On one of my visits to California before moving here, I played Penmar By the Sea, a quaint, wooded nine-hole muni course in Venice.
The thing I remember most about that round is standing on the tee box at the third hole and hearing one of our playing partners emerge from a porta-potty swearing and screaming like a lunatic.
His anger was directed at a squirrel that had climbed atop his golf bag. After the squirrel had been chased off, I learned about the notorious reputation of the Penmar squirrels for golf bag vandalism.
It turns out that, over the years, the squirrels have come to associate golf bag pockets with food and will slash a golf bag to ribbons in seconds in the hopes of scoring, say, a granola bar.
Having previously only played golf mainly in the Midwest, I was totally unaccustomed to such animal antics on the golf course. The closest I’d ever come to such drama was once being chased by a hormonal Canadian goose. Animal interaction in the Midwest is mostly the desired type, such as catching a deer crossing the fairway or spying a wild turkey in the brush.
Since moving to Southern California a year ago, I’ve come to fully realize what scavengers the critters of California’s golf courses truly are. Annoying? Yes. I’m sure that’s the view many native Californians have of such animal hijinks, and I agree. But at the same time, I also still find it a bit amusing and a steady source of good humorous golf anecdotes, such as:
As I often do, I walked on at Arrowood one day and joined a group making the turn. While on the 12th tee box, one of my new playing partners cast a glance of the roof of nearby house and said, “There’s that crow,” before adding a bit bitterly, “and there’s my PowerBar.”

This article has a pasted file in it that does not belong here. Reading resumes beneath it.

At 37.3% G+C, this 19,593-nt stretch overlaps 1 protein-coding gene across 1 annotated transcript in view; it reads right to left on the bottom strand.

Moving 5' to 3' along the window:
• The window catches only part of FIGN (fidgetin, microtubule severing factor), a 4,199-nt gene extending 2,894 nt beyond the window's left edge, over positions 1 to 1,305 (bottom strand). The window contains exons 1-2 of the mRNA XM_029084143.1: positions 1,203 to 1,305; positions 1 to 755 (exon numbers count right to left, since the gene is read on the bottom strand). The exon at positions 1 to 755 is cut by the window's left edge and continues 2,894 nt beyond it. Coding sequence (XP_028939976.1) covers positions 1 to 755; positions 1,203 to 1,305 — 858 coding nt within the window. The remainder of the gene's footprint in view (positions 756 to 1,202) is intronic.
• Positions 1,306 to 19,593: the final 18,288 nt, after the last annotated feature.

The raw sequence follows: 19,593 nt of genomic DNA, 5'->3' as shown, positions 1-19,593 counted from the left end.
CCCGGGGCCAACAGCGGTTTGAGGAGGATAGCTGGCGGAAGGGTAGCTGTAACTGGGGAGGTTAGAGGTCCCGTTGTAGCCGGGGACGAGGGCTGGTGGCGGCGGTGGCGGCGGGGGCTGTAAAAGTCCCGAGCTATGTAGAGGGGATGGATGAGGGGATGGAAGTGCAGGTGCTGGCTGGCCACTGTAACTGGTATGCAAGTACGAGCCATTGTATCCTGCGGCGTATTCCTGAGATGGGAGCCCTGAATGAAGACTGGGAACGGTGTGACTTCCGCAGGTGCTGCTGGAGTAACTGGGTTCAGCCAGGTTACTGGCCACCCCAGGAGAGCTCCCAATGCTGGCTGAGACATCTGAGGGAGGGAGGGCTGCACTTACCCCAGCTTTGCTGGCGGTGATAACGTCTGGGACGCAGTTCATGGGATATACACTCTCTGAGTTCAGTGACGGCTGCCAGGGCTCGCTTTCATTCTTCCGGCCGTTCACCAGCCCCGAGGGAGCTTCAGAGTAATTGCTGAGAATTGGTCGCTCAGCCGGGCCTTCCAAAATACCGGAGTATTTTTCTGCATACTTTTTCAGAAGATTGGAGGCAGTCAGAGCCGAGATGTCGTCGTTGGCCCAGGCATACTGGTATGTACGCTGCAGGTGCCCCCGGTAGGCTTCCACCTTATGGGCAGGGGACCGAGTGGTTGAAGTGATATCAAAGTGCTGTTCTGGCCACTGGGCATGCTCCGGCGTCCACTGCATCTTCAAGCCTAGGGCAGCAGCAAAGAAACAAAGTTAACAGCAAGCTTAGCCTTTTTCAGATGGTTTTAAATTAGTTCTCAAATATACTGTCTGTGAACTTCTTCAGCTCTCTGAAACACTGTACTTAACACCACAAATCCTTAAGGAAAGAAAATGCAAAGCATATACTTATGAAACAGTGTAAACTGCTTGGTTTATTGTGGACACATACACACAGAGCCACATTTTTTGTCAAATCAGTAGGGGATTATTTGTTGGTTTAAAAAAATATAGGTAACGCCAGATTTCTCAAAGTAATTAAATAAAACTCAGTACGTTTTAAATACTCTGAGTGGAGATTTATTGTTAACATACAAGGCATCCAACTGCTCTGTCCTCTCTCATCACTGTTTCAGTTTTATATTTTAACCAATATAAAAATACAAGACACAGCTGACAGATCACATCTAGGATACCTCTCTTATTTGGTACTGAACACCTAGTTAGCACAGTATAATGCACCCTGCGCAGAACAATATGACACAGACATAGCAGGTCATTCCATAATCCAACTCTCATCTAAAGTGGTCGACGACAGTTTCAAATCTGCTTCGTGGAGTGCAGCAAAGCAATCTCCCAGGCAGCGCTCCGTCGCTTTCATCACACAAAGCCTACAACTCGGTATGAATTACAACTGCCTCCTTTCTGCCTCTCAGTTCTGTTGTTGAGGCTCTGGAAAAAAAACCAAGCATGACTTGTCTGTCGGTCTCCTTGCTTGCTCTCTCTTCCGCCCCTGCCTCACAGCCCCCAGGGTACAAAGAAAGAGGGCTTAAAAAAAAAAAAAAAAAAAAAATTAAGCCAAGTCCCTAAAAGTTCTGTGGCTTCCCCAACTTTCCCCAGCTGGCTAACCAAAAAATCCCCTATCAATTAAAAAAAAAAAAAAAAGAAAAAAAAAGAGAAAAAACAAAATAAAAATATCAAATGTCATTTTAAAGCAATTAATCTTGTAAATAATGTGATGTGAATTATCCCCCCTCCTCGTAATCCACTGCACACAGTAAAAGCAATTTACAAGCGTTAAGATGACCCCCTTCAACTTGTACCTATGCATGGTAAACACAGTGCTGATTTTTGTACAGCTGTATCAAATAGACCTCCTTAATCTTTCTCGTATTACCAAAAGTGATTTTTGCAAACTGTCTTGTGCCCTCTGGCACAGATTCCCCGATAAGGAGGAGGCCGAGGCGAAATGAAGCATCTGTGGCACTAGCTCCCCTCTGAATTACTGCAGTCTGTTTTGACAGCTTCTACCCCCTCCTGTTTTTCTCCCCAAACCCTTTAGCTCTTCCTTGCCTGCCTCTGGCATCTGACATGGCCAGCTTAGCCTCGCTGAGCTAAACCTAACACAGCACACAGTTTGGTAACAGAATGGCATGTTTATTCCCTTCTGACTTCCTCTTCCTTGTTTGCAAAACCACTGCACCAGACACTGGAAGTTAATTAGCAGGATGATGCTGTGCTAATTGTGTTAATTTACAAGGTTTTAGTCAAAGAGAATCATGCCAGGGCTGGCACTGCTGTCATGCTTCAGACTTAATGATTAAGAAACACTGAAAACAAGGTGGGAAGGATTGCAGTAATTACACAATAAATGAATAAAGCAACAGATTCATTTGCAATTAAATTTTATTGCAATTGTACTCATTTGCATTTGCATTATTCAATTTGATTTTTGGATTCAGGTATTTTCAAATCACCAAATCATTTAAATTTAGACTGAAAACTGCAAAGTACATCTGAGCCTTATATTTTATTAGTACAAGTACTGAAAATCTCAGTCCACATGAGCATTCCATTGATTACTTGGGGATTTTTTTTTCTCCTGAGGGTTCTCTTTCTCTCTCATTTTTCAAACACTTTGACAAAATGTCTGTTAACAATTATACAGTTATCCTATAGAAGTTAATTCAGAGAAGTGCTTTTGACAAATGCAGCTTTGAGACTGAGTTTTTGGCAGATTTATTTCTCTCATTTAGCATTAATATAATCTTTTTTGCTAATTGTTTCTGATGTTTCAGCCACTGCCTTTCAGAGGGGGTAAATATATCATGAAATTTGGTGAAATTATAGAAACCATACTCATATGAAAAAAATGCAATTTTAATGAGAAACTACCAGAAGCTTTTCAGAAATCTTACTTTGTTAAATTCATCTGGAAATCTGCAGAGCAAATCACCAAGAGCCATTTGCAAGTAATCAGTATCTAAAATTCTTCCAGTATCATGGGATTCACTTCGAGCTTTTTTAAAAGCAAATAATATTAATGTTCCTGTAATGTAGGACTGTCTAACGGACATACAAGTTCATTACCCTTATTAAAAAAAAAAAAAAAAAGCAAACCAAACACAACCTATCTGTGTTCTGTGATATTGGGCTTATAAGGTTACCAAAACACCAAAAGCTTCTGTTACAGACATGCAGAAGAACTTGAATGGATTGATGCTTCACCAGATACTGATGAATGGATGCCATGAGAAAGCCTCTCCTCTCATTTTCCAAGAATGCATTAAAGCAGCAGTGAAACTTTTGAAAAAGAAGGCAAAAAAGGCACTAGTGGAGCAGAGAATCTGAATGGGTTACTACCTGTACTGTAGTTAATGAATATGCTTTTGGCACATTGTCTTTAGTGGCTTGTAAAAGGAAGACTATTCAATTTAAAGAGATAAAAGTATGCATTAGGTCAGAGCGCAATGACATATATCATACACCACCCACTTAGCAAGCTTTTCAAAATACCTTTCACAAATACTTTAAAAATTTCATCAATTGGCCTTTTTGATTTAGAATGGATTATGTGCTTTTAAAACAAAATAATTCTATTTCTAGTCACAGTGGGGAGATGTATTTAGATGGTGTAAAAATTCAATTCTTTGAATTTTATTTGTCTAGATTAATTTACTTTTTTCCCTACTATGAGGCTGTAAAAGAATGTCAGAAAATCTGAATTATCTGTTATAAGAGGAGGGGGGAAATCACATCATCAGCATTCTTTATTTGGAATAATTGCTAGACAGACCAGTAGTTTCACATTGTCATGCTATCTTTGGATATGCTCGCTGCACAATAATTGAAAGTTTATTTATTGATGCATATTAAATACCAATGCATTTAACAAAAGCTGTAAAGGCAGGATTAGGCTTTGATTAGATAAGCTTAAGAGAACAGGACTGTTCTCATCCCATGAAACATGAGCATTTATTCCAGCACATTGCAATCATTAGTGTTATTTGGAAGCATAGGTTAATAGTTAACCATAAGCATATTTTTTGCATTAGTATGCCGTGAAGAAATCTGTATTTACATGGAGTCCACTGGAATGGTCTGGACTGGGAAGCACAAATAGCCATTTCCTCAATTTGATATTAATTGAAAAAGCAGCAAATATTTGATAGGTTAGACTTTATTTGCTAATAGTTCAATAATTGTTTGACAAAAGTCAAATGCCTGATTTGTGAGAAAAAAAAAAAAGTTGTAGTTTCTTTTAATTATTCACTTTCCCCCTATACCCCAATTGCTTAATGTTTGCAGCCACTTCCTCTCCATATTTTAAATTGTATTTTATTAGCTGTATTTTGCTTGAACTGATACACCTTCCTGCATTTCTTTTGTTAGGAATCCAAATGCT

Turns out the crow had snatched the snack from his cart on the first tee – and was now following him in the hopes of scoring more.
Some animals scavenge, while others seemingly make a living by staking out a hole.
Shortly after I moved out, I played the Navy Course in Seal Beach a few times. Each time, a squirrel – I’m assuming the same squirrel – absconded with something from the group.
The most memorable was when I was on the green and noticed my playing partner’s son gesturing in an agitated fashion toward his cart. The squirrel had possession of his gluten-free sandwich, and the kid was understandably upset.
By the time the boy reached the cart, the squirrel was long gone – or so we thought. When we reached the next tee box, I looked back and there was the squirrel, sitting behind a tree eating the sandwich. Remarkably, he had skillfully taken it out of the bag.
On that same hole, I once returned to my cart to experience a squirrel whoosing between my legs.
Some animals adopt a gentler approach. While playing San Juan Hills, my group had two quacking ducks follow us from one tee box to the next, seemingly begging for chips.
Out here, I’m sure these stories can go on for days and I’ve hardly seen the wildest California has to offer. Or maybe these are the least of the problems when you play courses that routinely have signs posted warning of rattlesnakes and mountain lions.
Speaking of signs, I saw one in Portland once that may be along the lines of what Penmar, and undoubtedly a few other area courses, needs. It read: “Mad Squirrel: Protect Your Nuts.”
Or your golf bag. Or your potato chips. Or sandwich. Or PowerBar.
Anyway, newcomers to California golf, consider yourself warned.